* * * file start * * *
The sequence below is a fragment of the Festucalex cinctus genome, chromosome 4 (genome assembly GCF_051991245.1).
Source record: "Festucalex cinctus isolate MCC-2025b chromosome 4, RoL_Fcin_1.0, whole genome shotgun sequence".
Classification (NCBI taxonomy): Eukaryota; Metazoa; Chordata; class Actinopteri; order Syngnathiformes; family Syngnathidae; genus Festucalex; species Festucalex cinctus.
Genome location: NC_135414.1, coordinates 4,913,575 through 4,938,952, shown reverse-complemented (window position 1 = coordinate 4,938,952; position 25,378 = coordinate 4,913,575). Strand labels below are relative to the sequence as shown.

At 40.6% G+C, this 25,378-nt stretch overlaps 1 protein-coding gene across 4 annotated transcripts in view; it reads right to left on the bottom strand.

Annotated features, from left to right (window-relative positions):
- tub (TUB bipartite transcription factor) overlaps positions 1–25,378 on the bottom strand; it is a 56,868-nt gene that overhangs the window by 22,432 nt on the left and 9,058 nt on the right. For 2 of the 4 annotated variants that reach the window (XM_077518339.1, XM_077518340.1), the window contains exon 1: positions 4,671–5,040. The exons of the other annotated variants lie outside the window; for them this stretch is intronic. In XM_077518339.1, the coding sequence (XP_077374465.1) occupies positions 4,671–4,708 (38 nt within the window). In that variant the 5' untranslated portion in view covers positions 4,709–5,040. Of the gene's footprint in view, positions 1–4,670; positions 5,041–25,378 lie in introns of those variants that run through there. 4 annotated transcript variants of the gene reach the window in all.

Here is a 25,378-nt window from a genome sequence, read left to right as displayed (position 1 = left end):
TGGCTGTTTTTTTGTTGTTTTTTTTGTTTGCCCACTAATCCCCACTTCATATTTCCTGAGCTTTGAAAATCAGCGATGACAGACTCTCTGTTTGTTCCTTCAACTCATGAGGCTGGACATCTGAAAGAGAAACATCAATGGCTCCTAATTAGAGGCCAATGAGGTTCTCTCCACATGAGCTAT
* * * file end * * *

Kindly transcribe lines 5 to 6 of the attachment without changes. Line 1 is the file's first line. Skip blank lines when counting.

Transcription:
At 40.6% G+C, this 25,378-nt stretch overlaps 1 protein-coding gene across 4 annotated transcripts in view; it reads right to left on the bottom strand.

Annotated features, from left to right (window-relative positions):